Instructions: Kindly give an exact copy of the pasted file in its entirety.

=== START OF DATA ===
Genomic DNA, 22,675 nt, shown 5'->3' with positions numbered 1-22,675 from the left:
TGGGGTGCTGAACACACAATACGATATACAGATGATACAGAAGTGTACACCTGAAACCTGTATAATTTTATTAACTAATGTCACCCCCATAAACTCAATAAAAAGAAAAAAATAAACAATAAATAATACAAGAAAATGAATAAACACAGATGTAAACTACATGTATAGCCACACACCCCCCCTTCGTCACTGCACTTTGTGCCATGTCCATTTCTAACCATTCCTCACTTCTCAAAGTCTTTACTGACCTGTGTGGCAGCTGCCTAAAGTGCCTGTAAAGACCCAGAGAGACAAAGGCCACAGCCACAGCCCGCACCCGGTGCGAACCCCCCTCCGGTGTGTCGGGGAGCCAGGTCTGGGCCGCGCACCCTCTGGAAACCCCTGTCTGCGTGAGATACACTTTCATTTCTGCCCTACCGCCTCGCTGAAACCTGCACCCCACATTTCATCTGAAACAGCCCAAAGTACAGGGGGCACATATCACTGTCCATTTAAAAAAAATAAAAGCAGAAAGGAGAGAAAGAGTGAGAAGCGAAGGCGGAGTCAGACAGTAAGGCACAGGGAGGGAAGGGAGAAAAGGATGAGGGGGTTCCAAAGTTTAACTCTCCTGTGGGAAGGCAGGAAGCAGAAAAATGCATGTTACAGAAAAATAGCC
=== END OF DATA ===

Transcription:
Genomic DNA, 22,675 nt, shown 5'->3' with positions numbered 1-22,675 from the left:
TGGGGTGCTGAACACACAATACGATATACAGATGATACAGAAGTGTACACCTGAAACCTGTATAATTTTATTAACTAATGTCACCCCCATAAACTCAATAAAAAGAAAAAAATAAACAATAAATAATACAAGAAAATGAATAAACACAGATGTAAACTACATGTATAGCCACACACCCCCCCTTCGTCACTGCACTTTGTGCCATGTCCATTTCTAACCATTCCTCACTTCTCAAAGTCTTTACTGACCTGTGTGGCAGCTGCCTAAAGTGCCTGTAAAGACCCAGAGAGACAAAGGCCACAGCCACAGCCCGCACCCGGTGCGAACCCCCCTCCGGTGTGTCGGGGAGCCAGGTCTGGGCCGCGCACCCTCTGGAAACCCCTGTCTGCGTGAGATACACTTTCATTTCTGCCCTACCGCCTCGCTGAAACCTGCACCCCACATTTCATCTGAAACAGCCCAAAGTACAGGGGGCACATATCACTGTCCATTTAAAAAAAATAAAAGCAGAAAGGAGAGAAAGAGTGAGAAGCGAAGGCGGAGTCAGACAGTAAGGCACAGGGAGGGAAGGGAGAAAAGGATGAGGGGGTTCCAAAGTTTAACTCTCCTGTGGGAAGGCAGGAAGCAGAAAAATGCATGTTACAGAAAAATAGCC